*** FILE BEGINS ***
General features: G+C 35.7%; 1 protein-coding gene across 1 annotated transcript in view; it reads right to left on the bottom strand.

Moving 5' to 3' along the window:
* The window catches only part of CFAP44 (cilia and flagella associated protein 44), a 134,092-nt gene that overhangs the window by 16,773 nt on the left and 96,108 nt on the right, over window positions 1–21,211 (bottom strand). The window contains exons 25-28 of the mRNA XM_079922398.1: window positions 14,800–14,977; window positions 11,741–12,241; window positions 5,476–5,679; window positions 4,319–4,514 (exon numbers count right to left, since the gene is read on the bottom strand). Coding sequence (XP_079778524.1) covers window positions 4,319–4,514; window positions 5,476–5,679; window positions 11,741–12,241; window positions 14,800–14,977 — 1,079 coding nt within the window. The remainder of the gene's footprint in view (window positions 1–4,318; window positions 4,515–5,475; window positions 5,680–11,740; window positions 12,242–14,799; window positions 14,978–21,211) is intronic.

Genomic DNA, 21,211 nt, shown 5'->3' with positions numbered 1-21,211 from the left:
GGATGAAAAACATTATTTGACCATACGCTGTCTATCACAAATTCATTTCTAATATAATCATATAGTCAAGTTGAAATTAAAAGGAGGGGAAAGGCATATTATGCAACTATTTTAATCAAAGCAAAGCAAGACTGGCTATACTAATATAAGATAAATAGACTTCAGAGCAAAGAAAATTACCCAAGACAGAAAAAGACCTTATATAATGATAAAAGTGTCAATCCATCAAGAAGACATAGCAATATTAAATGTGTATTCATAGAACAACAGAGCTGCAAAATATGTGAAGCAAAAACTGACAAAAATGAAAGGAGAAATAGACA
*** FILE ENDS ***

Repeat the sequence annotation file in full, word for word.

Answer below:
General features: G+C 35.7%; 1 protein-coding gene across 1 annotated transcript in view; it reads right to left on the bottom strand.

Moving 5' to 3' along the window:
* The window catches only part of CFAP44 (cilia and flagella associated protein 44), a 134,092-nt gene that overhangs the window by 16,773 nt on the left and 96,108 nt on the right, over window positions 1–21,211 (bottom strand). The window contains exons 25-28 of the mRNA XM_079922398.1: window positions 14,800–14,977; window positions 11,741–12,241; window positions 5,476–5,679; window positions 4,319–4,514 (exon numbers count right to left, since the gene is read on the bottom strand). Coding sequence (XP_079778524.1) covers window positions 4,319–4,514; window positions 5,476–5,679; window positions 11,741–12,241; window positions 14,800–14,977 — 1,079 coding nt within the window. The remainder of the gene's footprint in view (window positions 1–4,318; window positions 4,515–5,475; window positions 5,680–11,740; window positions 12,242–14,799; window positions 14,978–21,211) is intronic.

Genomic DNA, 21,211 nt, shown 5'->3' with positions numbered 1-21,211 from the left:
GGATGAAAAACATTATTTGACCATACGCTGTCTATCACAAATTCATTTCTAATATAATCATATAGTCAAGTTGAAATTAAAAGGAGGGGAAAGGCATATTATGCAACTATTTTAATCAAAGCAAAGCAAGACTGGCTATACTAATATAAGATAAATAGACTTCAGAGCAAAGAAAATTACCCAAGACAGAAAAAGACCTTATATAATGATAAAAGTGTCAATCCATCAAGAAGACATAGCAATATTAAATGTGTATTCATAGAACAACAGAGCTGCAAAATATGTGAAGCAAAAACTGACAAAAATGAAAGGAGAAATAGACA